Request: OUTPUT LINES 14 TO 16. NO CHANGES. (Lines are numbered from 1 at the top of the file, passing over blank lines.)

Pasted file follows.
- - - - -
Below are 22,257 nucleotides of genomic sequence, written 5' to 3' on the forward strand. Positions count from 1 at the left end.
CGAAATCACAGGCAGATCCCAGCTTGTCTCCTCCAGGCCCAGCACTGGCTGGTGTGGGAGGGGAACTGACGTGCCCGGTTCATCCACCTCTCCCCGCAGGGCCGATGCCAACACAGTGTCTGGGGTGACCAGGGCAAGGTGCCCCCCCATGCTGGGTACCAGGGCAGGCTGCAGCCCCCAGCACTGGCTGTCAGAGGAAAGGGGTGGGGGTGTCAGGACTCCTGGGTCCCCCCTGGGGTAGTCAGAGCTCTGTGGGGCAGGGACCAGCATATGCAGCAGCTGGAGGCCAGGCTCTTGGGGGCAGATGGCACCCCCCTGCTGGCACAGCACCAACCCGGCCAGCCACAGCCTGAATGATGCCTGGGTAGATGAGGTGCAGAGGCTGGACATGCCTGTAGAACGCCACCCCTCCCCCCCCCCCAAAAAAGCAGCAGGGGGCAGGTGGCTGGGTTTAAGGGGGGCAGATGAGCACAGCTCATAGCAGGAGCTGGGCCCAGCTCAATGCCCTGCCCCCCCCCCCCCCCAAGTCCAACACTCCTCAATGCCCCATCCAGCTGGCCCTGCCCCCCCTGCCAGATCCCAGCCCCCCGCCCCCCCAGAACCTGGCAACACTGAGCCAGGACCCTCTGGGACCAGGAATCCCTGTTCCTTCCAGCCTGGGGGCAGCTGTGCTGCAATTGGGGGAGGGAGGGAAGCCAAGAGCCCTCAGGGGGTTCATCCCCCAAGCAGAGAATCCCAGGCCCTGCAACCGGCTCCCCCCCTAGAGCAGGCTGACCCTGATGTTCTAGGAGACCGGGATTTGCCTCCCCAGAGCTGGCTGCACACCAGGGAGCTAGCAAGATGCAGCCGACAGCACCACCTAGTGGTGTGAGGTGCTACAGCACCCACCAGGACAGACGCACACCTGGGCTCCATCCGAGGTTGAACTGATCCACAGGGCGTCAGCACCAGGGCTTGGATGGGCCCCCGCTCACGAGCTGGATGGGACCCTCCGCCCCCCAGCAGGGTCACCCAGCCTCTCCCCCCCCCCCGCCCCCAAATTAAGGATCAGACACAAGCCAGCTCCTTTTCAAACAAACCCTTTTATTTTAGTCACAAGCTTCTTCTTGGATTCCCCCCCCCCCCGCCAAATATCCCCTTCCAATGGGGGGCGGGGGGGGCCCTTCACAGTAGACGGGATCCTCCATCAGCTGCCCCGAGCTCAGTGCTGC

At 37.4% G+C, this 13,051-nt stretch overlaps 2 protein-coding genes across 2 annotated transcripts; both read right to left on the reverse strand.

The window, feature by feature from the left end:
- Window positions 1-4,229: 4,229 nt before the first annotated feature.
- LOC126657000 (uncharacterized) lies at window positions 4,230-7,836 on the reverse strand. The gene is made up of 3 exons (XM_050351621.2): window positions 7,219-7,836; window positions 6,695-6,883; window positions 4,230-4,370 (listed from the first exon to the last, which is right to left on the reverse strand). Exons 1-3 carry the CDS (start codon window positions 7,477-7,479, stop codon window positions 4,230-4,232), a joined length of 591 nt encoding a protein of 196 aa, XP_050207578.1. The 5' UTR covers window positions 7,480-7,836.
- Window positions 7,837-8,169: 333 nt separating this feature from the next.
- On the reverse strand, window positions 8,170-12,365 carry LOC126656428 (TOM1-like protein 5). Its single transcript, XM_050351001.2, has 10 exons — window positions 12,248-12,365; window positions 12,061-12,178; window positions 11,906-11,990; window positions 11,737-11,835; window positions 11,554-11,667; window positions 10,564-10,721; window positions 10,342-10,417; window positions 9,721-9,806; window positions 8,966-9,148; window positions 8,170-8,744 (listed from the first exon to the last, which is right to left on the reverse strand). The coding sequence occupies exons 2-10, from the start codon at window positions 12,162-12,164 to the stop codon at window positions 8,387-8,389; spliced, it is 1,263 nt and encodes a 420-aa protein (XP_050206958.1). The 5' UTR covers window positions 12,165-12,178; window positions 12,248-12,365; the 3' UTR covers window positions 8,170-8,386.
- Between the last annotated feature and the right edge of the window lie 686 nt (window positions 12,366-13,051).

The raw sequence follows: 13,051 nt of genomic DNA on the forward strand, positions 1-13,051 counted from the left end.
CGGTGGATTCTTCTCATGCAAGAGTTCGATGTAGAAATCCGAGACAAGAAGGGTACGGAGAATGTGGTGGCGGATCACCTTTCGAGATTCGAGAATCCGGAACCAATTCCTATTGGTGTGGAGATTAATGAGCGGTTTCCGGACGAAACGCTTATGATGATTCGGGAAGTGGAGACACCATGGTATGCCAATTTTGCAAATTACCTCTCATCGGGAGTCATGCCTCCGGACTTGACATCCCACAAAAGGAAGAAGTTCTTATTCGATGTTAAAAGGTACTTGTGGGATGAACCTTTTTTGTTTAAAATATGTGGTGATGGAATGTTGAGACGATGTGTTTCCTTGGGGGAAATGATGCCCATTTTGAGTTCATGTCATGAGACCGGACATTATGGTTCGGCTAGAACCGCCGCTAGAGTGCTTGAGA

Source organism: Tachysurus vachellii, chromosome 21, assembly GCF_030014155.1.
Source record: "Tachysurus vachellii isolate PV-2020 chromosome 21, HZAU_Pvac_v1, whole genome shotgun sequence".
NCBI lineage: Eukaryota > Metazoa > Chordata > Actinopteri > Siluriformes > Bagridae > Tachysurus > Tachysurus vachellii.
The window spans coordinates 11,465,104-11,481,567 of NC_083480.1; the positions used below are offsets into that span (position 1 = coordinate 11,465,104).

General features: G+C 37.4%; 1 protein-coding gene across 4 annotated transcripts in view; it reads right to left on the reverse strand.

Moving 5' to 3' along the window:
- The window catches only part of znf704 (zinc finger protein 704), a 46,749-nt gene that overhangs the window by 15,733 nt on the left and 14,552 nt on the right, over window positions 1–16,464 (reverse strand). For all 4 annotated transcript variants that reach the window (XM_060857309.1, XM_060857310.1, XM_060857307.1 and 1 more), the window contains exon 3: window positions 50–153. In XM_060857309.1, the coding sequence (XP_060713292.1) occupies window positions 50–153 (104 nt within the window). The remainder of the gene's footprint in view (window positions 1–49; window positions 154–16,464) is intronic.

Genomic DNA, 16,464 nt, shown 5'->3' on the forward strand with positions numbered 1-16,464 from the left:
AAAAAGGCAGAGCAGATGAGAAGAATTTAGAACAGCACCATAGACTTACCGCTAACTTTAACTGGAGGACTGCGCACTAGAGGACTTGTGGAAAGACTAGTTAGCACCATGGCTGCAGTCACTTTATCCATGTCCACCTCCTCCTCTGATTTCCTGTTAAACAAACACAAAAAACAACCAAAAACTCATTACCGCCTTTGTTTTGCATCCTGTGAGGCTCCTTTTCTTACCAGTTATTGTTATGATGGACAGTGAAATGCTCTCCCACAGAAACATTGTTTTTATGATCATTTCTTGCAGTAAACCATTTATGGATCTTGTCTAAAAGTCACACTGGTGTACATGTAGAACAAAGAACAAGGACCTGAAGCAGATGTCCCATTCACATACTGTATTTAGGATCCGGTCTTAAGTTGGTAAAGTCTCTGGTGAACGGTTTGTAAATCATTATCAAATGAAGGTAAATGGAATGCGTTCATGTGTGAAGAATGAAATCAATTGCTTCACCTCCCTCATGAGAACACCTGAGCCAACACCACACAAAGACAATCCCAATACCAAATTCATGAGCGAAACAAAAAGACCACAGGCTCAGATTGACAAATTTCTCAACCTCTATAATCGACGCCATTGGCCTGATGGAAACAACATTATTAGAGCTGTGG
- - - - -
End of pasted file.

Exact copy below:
NCBI lineage: Eukaryota > Metazoa > Chordata > Actinopteri > Siluriformes > Bagridae > Tachysurus > Tachysurus vachellii.
The window spans coordinates 11,465,104-11,481,567 of NC_083480.1; the positions used below are offsets into that span (position 1 = coordinate 11,465,104).

General features: G+C 37.4%; 1 protein-coding gene across 4 annotated transcripts in view; it reads right to left on the reverse strand.